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To ensure that publications are assigned to clusters in a meaningful way, we introduce the notion of stable clusters. Essentially, a cluster is stable if it is insensitive to small changes in the underlying data. Bootstrapping is used to make small changes in the data.

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- 1. Cluster stability Nees Jan van Eck and Ludo Waltman Centre for Science and Technology Studies (CWTS), Leiden University Workshop “Comparison of Algorithms”, Amsterdam April 20, 2015
- 2. Problem statement • A clustering technique can be used to obtain highly detailed clustering results (i.e., a large number of clusters) • A clustering technique can be used to force each publication to be assigned to a cluster • However, in a highly detailed clustering, is the assignment of publications to clusters still meaningful? • The assignment of a publication to a cluster may be based on very little information (e.g., a single citation relation) 1
- 3. Example: Waltman and Van Eck (2012) 2
- 4. Cluster stability • To ensure that publications are assigned to clusters in a meaningful way, we introduce the notion of stable clusters • Essentially, a cluster is stable if it is insensitive to small changes in the underlying data • Bootstrapping is used to make small changes in the data • There is no formal statistical framework • To some extent, this resembles the stability intervals in the CWTS Leiden Ranking 3
- 5. Identification of stable clusters: Step 1 • Collect the citation network of publications • Create a large number (e.g., 100) of bootstrap citation networks • In each bootstrap citation network, perform clustering: – Clustering technique of Waltman and Van Eck (2012) – User-defined resolution parameter – Smart local moving algorithm of Waltman and Van Eck (2013) • For each pair of publications, calculate the proportion of the bootstrap clustering results in which the publications are in the same cluster 4
- 6. Identification of stable clusters: Step 2 • Create a network of publications with an edge between two publications if the publications are in the same cluster in at least a certain proportion (e.g., 0.9) of the bootstrap clustering results • Identify connected components in the newly created network • Each connected component represents a stable cluster 5
- 7. Non-parametric bootstrapping • Sample with replacement from the set of all citation relations between publications • Make sure to obtain a sample that is of the same size as the original set of citation relations • Some citation relations will occur multiple times in the sample, others won’t occur in it at all • Based on the sampled citation relations, create a bootstrap citation network • Edges have integer weights in this network 6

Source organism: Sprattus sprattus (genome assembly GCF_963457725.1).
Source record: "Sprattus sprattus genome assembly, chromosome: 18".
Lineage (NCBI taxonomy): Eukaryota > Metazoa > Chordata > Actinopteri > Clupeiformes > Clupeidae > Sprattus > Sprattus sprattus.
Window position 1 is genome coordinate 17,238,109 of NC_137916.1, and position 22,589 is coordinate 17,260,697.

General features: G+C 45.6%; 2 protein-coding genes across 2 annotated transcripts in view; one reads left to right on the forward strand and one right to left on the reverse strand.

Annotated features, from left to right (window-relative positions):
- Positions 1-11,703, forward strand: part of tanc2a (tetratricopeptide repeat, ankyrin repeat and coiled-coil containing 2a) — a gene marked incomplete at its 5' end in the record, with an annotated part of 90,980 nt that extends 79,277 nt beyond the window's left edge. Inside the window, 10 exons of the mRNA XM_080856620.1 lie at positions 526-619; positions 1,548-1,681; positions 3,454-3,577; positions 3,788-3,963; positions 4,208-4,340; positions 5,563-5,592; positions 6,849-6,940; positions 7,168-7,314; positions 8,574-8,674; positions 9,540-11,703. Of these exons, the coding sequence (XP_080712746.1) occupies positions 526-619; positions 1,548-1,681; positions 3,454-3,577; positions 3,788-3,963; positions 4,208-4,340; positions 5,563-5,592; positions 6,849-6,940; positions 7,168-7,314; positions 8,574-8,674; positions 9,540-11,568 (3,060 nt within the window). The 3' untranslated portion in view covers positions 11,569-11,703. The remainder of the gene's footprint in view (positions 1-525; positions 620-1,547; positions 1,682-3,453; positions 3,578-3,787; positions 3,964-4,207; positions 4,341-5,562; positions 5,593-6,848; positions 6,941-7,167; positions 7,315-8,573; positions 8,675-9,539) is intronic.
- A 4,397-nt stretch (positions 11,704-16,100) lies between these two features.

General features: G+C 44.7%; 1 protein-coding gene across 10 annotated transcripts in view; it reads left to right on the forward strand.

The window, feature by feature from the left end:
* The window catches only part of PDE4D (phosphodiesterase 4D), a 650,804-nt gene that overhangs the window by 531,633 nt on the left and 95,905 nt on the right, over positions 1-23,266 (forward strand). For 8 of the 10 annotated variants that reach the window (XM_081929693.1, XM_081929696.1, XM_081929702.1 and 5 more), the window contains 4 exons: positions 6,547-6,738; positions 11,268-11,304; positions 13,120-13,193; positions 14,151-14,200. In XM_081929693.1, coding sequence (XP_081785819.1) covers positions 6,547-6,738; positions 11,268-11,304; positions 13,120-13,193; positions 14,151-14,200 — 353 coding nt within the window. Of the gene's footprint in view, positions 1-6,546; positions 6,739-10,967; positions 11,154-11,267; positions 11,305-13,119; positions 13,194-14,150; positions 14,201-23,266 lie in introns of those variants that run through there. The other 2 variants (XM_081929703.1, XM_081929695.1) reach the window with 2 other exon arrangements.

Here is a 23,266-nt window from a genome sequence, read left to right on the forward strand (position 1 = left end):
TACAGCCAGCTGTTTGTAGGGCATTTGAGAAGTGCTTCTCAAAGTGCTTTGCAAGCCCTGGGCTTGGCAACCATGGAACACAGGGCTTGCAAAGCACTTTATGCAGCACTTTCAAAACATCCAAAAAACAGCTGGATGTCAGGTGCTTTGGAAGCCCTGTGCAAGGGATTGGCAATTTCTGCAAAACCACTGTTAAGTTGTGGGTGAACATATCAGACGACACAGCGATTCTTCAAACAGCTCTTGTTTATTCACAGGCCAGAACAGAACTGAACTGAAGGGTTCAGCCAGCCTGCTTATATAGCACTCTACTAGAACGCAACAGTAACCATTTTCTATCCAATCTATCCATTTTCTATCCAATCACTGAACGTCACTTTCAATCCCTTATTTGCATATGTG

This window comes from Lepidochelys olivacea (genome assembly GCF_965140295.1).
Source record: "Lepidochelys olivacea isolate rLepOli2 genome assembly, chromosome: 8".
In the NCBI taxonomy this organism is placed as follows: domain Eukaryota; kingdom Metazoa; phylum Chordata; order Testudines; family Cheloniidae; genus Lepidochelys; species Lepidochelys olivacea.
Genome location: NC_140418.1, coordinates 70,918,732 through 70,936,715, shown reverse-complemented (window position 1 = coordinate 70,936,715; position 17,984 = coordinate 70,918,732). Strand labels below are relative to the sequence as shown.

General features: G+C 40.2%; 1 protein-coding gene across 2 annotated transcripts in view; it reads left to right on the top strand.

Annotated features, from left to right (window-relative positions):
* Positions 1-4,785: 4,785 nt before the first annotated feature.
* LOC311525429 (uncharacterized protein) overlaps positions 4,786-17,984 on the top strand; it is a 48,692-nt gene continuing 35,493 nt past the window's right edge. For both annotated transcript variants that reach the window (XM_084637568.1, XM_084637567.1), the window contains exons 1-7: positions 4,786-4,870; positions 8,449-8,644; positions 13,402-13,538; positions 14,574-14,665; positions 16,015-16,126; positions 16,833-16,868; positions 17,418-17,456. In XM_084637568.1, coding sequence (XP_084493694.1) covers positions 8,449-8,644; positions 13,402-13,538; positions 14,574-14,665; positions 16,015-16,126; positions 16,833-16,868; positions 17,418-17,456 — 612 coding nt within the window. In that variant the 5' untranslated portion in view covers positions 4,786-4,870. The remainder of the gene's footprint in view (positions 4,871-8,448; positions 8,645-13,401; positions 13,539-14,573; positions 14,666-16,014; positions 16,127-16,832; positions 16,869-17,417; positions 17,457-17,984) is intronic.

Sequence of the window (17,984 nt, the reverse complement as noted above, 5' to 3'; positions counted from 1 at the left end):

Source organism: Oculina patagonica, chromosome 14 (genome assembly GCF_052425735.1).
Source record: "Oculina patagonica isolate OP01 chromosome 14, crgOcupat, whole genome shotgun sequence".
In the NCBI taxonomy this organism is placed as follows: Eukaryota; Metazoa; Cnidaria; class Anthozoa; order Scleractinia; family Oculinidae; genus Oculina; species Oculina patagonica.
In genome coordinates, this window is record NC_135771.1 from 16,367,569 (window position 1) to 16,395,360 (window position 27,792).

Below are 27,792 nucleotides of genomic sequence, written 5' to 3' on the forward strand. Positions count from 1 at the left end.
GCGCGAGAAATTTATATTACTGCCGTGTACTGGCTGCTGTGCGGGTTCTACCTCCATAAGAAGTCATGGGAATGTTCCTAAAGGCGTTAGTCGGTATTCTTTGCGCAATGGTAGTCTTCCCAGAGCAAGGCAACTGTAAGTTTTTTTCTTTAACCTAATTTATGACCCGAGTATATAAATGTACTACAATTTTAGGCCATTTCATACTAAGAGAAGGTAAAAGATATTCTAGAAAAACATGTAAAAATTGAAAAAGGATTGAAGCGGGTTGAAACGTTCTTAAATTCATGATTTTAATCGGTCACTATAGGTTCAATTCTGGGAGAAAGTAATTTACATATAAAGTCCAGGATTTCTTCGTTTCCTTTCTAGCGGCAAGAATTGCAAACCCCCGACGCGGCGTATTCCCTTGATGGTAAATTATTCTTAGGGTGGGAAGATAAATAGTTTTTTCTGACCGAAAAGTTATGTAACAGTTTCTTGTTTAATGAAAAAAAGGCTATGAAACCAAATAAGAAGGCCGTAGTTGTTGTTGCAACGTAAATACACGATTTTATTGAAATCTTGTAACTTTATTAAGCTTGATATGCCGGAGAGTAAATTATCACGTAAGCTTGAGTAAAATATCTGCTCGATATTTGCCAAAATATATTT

- 8. Parametric bootstrapping • A bootstrap citation network is a weighted variant of the original citation network, with each edge having an integer weight drawn from a Poisson distribution with mean 1 (cf. Rosvall & Bergstrom, 2009) • Total edge weight in the bootstrap citation network will be approximately equal to the number of edges in the original network • For large networks, parametric and non-parametric bootstrapping coincide • We use parametric bootstrapping 7
- 9. Data • Library & Information Sciences (LIS): – Time period: 1996-2013 – Publications: 31,534 – Citation links: 131,266 • Astrophysics (Berlin dataset): – Time period: 2003-2010 – Publications: 101,828 – Citation links: 924,171 8
- 10. Cluster stability LIS 9
- 11. Stable clusters LIS (resolution 2) 10
- 12. Stable clusters LIS (resolution 2) 11
- 13. Cluster stability Berlin 12
- 14. Cluster stability 13 LIS Berlin
- 15. Conclusions • What is a good clustering of publication? – High accuracy: Publications in the same cluster are topically related – High level of detail: It is possible to have a large number of clusters – Comprehensiveness: The clustering includes all publications – Uniformity in cluster size: Clusters are of roughly the same size • It seems impossible to obtain a clustering that has all properties listed above • At least one property needs to be given up 14
- 16. Conclusions • Why cannot we have an accurate and detailed clustering that includes all publications? – Consider the field of scientometrics – We would expect an accurate and detailed clustering to have clusters dealing with topics such as indicators, science mapping, collaboration, patents, etc. – However, many publications in scientometrics (e.g., case studies) do not neatly belong to one of these topics and therefore cannot be accurately assigned to a cluster • If we want to have an accurate and detailed clustering, we need to be satisfied with a clustering that doesn’t comprehensively cover all publications • The clustering covers only publications related to the main topics in the fields 15
- 17. Conclusions • Analysis of cluster stability offers an approach to distinguish between meaningful and non- meaningful assignments of publications to clusters • Clustering based on direct citations is computationally attractive but ignores relevant information (e.g., bibliographic coupling) • A post processing procedure can be developed to try to assign ‘isolated publications’ to stable clusters based on additional information • Cluster stability is a general idea that can be applied also to other clustering approaches 16
- 18. References Rosvall, M., & Bergstrom, C.T. (2009). Mapping change in large networks. PLoS ONE, 5(1), e8694. http://dx.doi.org/10.1371/journal.pone.0008694 Waltman, L., & Van Eck, N.J. (2012). A new methodology for constructing a publication-level classification system of science. JASIST, 63(12), 2378-2392. http://dx.doi.org/10.1002/asi.22748 Waltman, L., & Van Eck, N.J. (2013). A smart local moving algorithm for large-scale modularity-based community detection. European Physical Journal B, 86(11), 471. http://dx.doi.org/10.1140/epjb/e2013-40829-0 17